Welcome back to Week in Review, where we recap the last few weeks of vehicles we have featured:
All posts tagged Cabriolet
If the car we see here is any indication, then we appear to have reached a point where short-hood naturally-aspirated air-cooled 911s are all trading for similar values. Among driver-quality cars there certainly is a standard rise in value as we move from the 911SC to the 993 but the gap between these two models has closed considerably. This is great news for some buyers because it enables a more expansive search among models, but the downside is that a “cheap” 911 no longer appears to exist. Overall, it’s surely a testament to the desirability of the air-cooled cars more generally. Here we have a Grand Prix White 1995 Porsche 911 Carrera Cabriolet, located around Houston, with 71,500 miles on it and an asking price of $37,500. The 993 was first shown in 1993 and carried over a refined version of the 964’s 3.6 liter flat-six mated to a 6-speed manual transmission. As the last of the air-cooled 911s the model always has been extremely popular and looks to forever remain the most powerful and refined air-cooled option Porsche will release.
CLICK FOR DETAILS: 1995 Porsche 911 Carrera Cabriolet on eBay
When BMW upped its game in the E36 chassis with the introduction of the M3, specialty tuner Alpina answered with the B3 3.0 and later 3.2 in step with BMW. The successor of the slightly less powerful B6 model, the B3 kept many of the same improvements to the E36 chassis – unique stabilizers, springs and shocks, and larger brakes. Inside the B3 received the normal Alpina-style shift knob, steering wheel and seats, and in their typical style Alpina provided unique front and rear spoilers along with their own badging. Of course, the package was rounded out by some of the best looking wheels ever fitted to a BMW. While the B3 was down on power to the European M3 3.2, it wasn’t really much slower – again in typical Alpina fashion, the car was tuned to make the most of the power that was available rather than just provide a shockingly high output number. A reported 1,000 of these ultra-exclusive B3s were produced, with about 2/3rds of those being the earlier 3.0 model. With only 342 of the 3.2 produced, the pool is already very exclusive on these. Add a manual transmission when most are automatic, special order Dakar Yellow paint and a cabriolet model, and this is among the most exclusive Alpinas ever made.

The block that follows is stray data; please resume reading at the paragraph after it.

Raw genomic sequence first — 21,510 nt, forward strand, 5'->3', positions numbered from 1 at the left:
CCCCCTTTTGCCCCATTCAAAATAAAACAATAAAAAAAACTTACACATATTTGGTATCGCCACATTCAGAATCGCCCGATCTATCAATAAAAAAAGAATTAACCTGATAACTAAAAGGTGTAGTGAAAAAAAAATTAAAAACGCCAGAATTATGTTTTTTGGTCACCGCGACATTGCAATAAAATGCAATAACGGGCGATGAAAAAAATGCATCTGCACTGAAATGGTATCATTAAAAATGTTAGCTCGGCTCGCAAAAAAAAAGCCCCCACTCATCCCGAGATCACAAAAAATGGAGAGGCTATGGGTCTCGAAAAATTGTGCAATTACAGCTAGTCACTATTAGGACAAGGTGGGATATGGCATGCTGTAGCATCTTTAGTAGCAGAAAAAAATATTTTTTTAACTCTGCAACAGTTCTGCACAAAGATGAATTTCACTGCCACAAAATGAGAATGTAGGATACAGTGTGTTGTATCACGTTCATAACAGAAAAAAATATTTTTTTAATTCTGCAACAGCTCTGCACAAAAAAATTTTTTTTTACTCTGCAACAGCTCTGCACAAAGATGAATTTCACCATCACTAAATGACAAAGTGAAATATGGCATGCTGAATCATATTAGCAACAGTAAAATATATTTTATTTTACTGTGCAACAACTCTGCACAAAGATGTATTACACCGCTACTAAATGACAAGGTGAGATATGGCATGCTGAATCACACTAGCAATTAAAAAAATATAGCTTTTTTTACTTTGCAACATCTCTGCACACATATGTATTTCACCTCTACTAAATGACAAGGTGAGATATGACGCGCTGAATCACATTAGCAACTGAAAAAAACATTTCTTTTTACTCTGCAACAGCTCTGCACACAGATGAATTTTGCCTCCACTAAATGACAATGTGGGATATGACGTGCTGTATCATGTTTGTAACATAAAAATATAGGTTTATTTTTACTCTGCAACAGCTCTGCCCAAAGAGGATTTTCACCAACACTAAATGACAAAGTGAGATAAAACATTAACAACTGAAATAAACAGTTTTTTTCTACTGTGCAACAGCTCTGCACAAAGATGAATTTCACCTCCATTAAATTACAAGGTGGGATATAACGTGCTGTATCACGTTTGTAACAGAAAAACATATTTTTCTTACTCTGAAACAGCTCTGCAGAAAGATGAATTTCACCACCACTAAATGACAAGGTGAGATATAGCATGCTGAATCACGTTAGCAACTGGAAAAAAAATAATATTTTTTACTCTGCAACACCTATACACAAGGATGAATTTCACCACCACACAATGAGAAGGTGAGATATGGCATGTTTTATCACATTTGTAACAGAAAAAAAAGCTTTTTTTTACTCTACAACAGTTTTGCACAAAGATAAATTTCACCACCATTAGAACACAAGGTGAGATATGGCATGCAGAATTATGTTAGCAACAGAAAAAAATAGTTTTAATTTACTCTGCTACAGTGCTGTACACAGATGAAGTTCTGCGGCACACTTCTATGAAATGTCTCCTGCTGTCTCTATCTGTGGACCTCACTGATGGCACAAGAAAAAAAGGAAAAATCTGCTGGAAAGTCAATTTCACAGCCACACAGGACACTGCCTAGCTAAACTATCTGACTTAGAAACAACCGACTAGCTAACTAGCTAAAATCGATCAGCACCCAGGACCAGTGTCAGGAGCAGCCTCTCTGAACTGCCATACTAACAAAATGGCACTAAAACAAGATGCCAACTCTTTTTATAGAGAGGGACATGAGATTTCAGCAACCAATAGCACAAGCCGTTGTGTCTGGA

CLICK FOR DETAILS: 1999 Alpina B3 3.2 Cabriolet on eBay
In 1984, when the 911 Carrera debuted, you might forgive the layman for not realizing a new model had come. By all appearance, it didn’t seem like anything had changed, though a careful observer would note the now integrated fog lights. A very careful observer might also notice that the rear decklid was adorned with a Carrera badge. Porsche had resurrected the Carrera name for this new model, a change that has continued through today as every subsequent naturally-aspirated 911 has worn that same badge. The most significant change to the car also lay under that badge: the new higher compression 3.2 liter flat-six that brought with it both increased performance and also increased economy. The 911 Carrera would be the last of the classic 911 design and as such has been a favorite of many Porsche enthusiasts. They aren’t typically the great value that they once were and excellent examples tend to be snapped up quickly, both points serving as testimony to how enjoyable these great 911s remain even today. The car featured here is a 1984 Grand Prix White Porsche 911 Carrera Cabriolet, located in Santa Barbara, with just 40,979 miles on it.